By Jim Schutze
By Rachel Watts
By Lauren Drewes Daniels
By Anna Merlan
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By Alice Laussade
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It happened around the time the Jungle Brothers and De La Soul had their verses removed from the final version of A Tribe Called Quest's "Scenario," the last song on the group's 1991 breakthrough The Low End Theory. A three-way partnership was erased with the push of a button: Until that point, the bands had been inseparable, a single unit, a family. They were three of the most innovative hip-hop groups of the late '80s and early '90s, bound together by beats and rhymes and so much more. It sounds naive now, but it felt right then -- a handful of musicians looking out for one another at a time when most in the hip-hop community were looking out for only money and themselves, usually in that order.
Collected under the name the Native Tongues, the Jungle Brothers, De La Soul, and A Tribe Called Quest sat in on one another's recording sessions, appeared on one another's albums, toured together. More than anything else, they helped one another out in any way possible, whatever happened to be available at the time. For example, A Tribe Called Quest got its name from the Jungle Brothers, and the Tribe's Q-Tip made his first appearance on record with a verse on "The Promo," a teaser single for the JBs' 1988 debut Straight Out the Jungle. All three groups contributed to De La Soul's first two albums (1989's 3 Feet High and Rising and 1991's De La Soul is Dead) as well as the Jungle Brothers' 1989 follow-up Done By the Forces of Nature. The Low End Theory should have continued the trend.
Unfortunately, all it did was signal the end, a team of all-stars declaring free agency and going their separate ways. They would work together sporadically over the years (most recently on "How You Want It We Got It," from 1997's Raw Deluxe), but the close-knit crew had disbanded. And none of the groups was ever the same again: Only A Tribe Called Quest was able to maintain the high profile it enjoyed back then, but its music was never as good as when it had to live up to its friends' standards. Almost 10 years down the line, few people can remember when the team was together in the first place; it's just another page in the history books now. The Jungle Brothers, Afrika Baby Bam and Mike G (Nathaniel Hall and Michael Small on their respective birth certificates), certainly remember that time, but that doesn't mean they want to talk about it all, how it began and why it ended. Or even that it did end.
"Well, it's not like it was back in the day," Afrika admits. "It's more like everybody's working on their own record."
While Afrika doesn't say much about the split-up of the Native Tongues collective, what he does say is enough. When Native Tongues first came together, there was no such thing as our own records, unless they were referring to projects all three groups were working on together. But you can't blame Afrika and Mike G for not wanting to dwell on the past. After all, the group's biggest asset (and, some would say, liability) has been its ability to keep its eyes focused on the future and its ears open to new sounds. The Jungle Brothers were one of the first hip-hop bands to cross over into electronic music, as far back as 1988, when they combined hip-hop and Todd Terry's house music on "I'll House You," a track off Straight Out the Jungle.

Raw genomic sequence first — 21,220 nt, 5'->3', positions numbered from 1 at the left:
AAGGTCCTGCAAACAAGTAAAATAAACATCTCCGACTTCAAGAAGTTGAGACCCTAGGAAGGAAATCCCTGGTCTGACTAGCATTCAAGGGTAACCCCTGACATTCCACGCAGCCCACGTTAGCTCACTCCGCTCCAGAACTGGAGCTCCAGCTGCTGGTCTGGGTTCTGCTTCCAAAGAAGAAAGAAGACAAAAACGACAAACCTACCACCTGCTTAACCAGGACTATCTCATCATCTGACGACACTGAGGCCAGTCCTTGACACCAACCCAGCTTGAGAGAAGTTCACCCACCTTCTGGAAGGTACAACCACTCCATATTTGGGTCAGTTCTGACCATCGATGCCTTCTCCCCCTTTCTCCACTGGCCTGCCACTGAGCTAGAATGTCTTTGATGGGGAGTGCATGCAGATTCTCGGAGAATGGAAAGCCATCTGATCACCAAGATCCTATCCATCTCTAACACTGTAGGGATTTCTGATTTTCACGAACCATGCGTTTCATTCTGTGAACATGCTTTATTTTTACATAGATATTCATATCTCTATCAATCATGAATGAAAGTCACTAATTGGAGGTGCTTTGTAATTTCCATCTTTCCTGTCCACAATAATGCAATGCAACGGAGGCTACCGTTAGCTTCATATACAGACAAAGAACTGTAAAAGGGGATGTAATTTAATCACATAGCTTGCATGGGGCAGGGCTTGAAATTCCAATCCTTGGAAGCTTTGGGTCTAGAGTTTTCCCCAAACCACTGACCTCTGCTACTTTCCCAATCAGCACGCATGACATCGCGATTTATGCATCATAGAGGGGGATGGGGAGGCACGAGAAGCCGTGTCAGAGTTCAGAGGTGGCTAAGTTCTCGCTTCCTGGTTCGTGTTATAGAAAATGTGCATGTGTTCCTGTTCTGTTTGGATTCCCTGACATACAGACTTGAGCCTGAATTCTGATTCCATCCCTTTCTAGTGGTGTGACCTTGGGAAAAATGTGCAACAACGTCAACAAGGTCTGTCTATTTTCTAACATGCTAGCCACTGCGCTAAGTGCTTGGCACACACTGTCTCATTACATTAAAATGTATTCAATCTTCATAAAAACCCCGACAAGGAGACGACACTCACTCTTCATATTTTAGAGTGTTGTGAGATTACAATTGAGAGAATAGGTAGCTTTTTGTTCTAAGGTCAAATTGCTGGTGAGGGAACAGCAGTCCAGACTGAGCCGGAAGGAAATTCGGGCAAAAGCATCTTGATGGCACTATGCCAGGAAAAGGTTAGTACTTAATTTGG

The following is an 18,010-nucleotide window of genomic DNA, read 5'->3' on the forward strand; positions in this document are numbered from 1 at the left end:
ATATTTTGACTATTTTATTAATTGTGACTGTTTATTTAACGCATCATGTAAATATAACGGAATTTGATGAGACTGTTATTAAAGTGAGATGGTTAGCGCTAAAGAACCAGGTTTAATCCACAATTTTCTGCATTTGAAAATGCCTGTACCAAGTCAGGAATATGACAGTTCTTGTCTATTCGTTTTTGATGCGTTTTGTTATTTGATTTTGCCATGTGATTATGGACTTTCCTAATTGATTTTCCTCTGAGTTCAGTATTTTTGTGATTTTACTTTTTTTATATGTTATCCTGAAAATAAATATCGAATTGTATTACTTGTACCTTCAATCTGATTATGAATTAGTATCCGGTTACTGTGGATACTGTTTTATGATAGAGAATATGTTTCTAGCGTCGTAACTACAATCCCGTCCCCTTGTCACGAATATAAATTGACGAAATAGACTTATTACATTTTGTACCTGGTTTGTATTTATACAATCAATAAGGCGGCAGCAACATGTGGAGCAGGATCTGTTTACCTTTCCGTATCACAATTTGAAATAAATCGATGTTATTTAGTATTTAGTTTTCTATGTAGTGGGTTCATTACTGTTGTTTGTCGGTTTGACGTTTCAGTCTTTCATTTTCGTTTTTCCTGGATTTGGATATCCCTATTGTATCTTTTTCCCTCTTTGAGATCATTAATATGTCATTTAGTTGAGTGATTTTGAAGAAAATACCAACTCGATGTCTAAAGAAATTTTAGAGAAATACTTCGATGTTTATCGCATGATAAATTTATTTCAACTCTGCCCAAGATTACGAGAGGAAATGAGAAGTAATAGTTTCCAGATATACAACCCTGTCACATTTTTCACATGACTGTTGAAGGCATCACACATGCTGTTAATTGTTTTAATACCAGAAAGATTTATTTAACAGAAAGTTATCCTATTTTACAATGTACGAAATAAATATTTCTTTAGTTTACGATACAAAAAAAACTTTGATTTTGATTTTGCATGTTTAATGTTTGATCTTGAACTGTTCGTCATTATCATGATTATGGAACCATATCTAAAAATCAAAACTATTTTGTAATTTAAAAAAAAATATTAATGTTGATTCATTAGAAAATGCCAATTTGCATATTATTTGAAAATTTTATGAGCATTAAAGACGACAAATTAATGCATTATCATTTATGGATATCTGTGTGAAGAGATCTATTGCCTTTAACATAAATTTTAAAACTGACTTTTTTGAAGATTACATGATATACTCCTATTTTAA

Now, more than a decade later, they've found another electronic musician to collaborate with, someone who shares their love of early hip-hop as well as their openness to new sounds: the Propellerheads' Alex Gifford. Afrika and Mike G first worked with Gifford on the Propellerheads' debut, 1998's Decksandrumsandrockandroll, and they knew they'd found a kindred spirit, even though he was a white Englishman who had grown up in rock bands. Gifford produced all of the band's latest disc, V.I.P. (due in stores March 7), as well as playing most of the instruments (there is only one sample on the album) and joining Afrika and Mike G on the mike (a better-than-average turn on "Down with the JBeez," which also features Black Eyed Peas and Sense Live). Afrika says Gifford was a perfect fit with the band and its music.
"The chemistry was good," Afrika says. "We worked with him on his first album, and that's how we discovered all that music, the sound, everything. We were looking for someone forward-minded to work with, collaborate with. Alex represented that: the hip-hop sensibility, the DJ, plus the musician side of it, all in the same package. It was a good experience working with those different elements. Meeting with him, you know, his personality...he has a fun vibe about him, with hip-hop and mixing different styles together. He seemed like he could pull it off, from listening to his music. The production was what caught our ear as well -- the beats were pumping, feeling like a live drummer.
"But meeting with Alex wasn't a way to tap into other electronic music," he continues. "Alex is a cool musician. He's just labeled as dance rock or British dance or electronic or whatever. That's the label placed on him. It's not like he's just a DJ, or twiddling knobs on a computer. He scores movies, his music's in commercials. He's got a crazy imagination about the music, and that's what we're into. We like music with imagination. It'd probably be better to collaborate with someone who's going to expand our vision, rather than somebody who's just going to lock it into one thing and make it narrow."
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